Skip to contents

tslm is used to fit linear models to time series including trend and seasonality components.


tslm(formula, data, subset, lambda = NULL, biasadj = FALSE, ...)



an object of class "formula" (or one that can be coerced to that class): a symbolic description of the model to be fitted.


an optional data frame, list or environment (or object coercible by to a data frame) containing the variables in the model. If not found in data, the variables are taken from environment(formula), typically the environment from which lm is called.


an optional subset containing rows of data to keep. For best results, pass a logical vector of rows to keep. Also supports subset() functions.


Box-Cox transformation parameter. If lambda="auto", then a transformation is automatically selected using BoxCox.lambda. The transformation is ignored if NULL. Otherwise, data transformed before model is estimated.


Use adjusted back-transformed mean for Box-Cox transformations. If transformed data is used to produce forecasts and fitted values, a regular back transformation will result in median forecasts. If biasadj is TRUE, an adjustment will be made to produce mean forecasts and fitted values.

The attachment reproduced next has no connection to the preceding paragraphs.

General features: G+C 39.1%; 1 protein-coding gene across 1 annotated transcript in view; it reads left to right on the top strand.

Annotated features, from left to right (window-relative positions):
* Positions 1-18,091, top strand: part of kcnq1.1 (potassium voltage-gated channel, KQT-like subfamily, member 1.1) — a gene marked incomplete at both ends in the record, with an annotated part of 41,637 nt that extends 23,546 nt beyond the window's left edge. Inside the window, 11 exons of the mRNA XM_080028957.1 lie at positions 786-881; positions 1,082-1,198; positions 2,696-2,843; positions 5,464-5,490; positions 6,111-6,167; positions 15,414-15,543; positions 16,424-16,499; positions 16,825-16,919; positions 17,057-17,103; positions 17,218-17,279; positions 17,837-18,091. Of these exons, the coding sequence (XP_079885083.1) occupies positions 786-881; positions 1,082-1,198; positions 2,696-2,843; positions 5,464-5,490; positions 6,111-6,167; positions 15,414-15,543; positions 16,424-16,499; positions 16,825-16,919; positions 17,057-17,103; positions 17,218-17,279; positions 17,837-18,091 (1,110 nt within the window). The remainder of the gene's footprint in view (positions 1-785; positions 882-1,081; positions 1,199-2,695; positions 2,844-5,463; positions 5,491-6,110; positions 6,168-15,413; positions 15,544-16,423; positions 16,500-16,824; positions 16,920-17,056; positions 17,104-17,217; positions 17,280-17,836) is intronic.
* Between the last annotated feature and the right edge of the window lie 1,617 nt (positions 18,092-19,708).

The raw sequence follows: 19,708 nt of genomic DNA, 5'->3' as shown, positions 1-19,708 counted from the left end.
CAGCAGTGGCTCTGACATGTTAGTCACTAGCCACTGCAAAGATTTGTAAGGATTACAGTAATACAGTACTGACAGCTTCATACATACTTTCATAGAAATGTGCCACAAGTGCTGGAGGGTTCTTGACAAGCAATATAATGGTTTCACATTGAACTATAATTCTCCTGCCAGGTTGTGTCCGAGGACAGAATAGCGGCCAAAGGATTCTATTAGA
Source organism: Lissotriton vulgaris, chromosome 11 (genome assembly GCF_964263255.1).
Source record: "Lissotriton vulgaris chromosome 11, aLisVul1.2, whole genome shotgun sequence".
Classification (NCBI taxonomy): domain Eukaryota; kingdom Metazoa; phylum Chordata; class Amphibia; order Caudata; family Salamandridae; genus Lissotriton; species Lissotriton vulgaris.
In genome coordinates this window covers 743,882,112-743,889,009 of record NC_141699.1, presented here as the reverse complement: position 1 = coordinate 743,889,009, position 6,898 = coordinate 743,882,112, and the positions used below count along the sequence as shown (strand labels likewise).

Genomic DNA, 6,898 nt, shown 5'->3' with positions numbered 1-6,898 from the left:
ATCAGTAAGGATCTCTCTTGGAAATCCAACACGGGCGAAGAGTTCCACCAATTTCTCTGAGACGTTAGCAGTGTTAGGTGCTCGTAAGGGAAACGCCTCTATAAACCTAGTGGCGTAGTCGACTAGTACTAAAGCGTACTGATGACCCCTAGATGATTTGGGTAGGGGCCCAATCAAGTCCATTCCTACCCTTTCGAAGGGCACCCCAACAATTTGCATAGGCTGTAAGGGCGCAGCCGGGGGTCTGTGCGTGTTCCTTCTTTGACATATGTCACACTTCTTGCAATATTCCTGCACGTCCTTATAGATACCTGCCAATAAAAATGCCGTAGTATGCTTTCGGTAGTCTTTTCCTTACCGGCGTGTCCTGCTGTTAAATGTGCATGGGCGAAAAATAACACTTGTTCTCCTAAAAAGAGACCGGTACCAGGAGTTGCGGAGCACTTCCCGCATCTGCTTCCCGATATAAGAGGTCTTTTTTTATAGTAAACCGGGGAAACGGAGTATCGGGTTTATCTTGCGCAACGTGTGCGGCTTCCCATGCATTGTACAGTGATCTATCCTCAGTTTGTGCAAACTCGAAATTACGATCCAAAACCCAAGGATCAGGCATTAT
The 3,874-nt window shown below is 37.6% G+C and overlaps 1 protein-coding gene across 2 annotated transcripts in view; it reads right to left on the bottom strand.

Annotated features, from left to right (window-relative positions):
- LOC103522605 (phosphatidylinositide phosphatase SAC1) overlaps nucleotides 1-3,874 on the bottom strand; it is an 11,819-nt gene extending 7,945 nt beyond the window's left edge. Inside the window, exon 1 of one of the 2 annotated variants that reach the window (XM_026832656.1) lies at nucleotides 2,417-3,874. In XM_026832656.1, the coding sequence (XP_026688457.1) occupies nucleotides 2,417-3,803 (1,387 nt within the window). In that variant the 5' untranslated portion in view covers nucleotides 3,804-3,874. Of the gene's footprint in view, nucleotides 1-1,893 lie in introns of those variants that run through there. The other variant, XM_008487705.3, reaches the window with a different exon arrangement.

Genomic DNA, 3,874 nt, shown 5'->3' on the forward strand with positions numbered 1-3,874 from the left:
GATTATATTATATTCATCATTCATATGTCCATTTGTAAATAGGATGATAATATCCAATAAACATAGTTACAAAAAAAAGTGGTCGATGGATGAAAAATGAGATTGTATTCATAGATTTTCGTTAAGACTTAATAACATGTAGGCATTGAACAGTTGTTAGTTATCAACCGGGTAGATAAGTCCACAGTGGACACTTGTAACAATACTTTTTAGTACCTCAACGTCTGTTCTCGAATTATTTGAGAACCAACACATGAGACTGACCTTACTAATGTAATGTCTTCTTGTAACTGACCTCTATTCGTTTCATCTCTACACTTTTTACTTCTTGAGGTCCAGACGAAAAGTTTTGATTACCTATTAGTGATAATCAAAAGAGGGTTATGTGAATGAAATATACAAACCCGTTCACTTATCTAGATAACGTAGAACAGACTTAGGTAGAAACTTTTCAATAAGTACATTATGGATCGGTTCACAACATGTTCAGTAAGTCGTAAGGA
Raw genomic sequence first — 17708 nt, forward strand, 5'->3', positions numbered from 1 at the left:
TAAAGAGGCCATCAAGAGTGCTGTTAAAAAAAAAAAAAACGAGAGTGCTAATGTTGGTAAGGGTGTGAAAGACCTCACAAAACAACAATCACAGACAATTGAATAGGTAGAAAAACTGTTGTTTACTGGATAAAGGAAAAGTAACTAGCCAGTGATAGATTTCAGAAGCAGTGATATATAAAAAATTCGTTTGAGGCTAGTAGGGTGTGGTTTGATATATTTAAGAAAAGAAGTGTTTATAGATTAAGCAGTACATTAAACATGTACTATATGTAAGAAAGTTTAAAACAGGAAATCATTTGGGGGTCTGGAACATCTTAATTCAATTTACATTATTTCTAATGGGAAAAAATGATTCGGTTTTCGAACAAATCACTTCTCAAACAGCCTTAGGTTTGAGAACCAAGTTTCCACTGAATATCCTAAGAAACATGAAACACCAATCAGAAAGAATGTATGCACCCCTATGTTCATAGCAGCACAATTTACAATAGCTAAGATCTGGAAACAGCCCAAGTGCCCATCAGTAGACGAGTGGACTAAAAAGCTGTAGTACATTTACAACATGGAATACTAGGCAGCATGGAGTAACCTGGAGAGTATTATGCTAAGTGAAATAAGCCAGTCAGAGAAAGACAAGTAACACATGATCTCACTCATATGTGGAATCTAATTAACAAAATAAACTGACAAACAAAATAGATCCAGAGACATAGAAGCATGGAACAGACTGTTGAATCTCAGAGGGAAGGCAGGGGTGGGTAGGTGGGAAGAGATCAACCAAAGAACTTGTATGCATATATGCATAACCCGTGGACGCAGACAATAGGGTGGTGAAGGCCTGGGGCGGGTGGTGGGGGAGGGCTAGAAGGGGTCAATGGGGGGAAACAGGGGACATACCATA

Other arguments passed to lm()


Returns an object of class "lm".


tslm is largely a wrapper for lm() except that it allows variables "trend" and "season" which are created on the fly from the time series characteristics of the data. The variable "trend" is a simple time trend and "season" is a factor indicating the season (e.g., the month or the quarter depending on the frequency of the data).

See also


Mitchell O'Hara-Wild and Rob J Hyndman


y <- ts(rnorm(120,0,3) + 1:120 + 20*sin(2*pi*(1:120)/12), frequency=12)
fit <- tslm(y ~ trend + season)
plot(forecast(fit, h=20))